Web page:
This content was originally published by The Hop Review, a digital magazine that joined the Hop Culture family in March 2020.
This piece was written by Jack Muldowney.
We drink a lot of beer here at The Hop Review. So, we found it only fitting that we share some of our thoughts on said beer. Each month, we share a handful of beers that we think you should know a little more about, through our palate.
We’ve tasted through the following 15 beers for June, and rated them according to our very own interpretation of the BJCP scoring guidelines, on a scale of 100 and listed in alphabetical order. This month, fruit is showcased, IPAs get international consideration, traditional styles get re-approached and (to no one’s surprise, and for better or worse) NEIPAs are still here. We considered aroma, appearance, flavor, mouthfeel, overall impression and trueness to style. It’s not an exact science–we know this. We just don’t like to pass on the opportunity to drink…more beer. Cheers!
BEGYLE X GALWAY BAY
Goodbye Blue Monday
CHICAGO, IL/Galway, IRL – 6.6%
This first-time can release also happens to be the first collaboration between a U.S. and Irish brewery. The Oatmeal IPA combines American hops (among those: Columbus & Citra) alongside Irish oats. The result is a welcoming–but not overpowering–tropical IPA, with a creamy, pillowy finish. The use of oats here makes for a uniquely cloudy amber ale that does not disappoint.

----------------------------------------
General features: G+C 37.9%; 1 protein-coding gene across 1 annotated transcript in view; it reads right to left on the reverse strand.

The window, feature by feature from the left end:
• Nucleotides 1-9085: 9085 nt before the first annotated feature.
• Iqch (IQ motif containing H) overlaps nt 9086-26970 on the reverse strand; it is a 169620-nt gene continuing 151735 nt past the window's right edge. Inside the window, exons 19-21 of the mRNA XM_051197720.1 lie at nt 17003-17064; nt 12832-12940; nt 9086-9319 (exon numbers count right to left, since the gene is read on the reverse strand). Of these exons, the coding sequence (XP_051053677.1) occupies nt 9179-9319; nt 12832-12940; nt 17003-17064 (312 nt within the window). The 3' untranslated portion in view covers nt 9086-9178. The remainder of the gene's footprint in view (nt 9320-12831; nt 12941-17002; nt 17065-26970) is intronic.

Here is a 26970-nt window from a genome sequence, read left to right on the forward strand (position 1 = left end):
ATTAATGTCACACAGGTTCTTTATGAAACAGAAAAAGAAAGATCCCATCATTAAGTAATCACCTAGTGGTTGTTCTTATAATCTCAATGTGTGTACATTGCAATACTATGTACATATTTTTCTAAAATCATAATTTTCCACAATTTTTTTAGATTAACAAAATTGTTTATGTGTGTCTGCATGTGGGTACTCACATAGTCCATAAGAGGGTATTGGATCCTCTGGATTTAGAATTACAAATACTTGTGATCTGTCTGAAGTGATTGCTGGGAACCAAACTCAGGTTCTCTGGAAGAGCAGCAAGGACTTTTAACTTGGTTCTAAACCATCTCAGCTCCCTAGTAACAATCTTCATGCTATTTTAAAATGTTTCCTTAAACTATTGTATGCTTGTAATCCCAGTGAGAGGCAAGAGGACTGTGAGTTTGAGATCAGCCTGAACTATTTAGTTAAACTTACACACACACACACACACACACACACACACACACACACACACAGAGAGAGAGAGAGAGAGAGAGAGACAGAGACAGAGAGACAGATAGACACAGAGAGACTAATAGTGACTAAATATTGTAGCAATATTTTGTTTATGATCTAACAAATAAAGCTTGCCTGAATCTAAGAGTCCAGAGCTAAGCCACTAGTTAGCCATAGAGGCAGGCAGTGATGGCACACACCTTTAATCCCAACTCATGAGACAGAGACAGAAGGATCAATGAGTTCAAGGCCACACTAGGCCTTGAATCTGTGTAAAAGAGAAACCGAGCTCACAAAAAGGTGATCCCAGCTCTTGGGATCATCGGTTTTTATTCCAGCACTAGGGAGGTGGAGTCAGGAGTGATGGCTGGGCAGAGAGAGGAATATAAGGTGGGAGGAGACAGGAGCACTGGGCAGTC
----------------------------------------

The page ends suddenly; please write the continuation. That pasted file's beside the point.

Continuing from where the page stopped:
PORTLAND, OR – 8.5%
Double IPAs are in no short supply at the moment. And its been interesting to see how the style is treated coast to coast. Here, a Northwest take is clearly evident. Resinous, malty, and packed with seven different hops. While ‘juicy’ might be trending, this one manages to put malt in the forefront, giving it a sweet and caramelly profile. A bit too sweet for our palate, but to each their own.
PORTLAND, OR – 7.4%
This beer pours one of the darkest browns you’d ever seen. It’s dense, syrupy and sweet, and drinks a bit fuller than the 7.4% even suggests. It’s a solid example of the style, but the cherries here leave more of an unwanted residual mouthfeel reminiscent of cough syrup. If tart and syrupy is your thing–and of course cherry–you’re in luck.
TIJUANA, MEX – 7.3%
Admittedly, we haven’t had many IPAs from Mexico, nor have we heard of many. So this one from Tijuana was intriguing from the first sight of the bottle. It’s a really well balanced and full bodied IPA, typical of what you’d expect from a West Coast/California offering in fact. Equal parts citrus, equal parts malt. Go for it.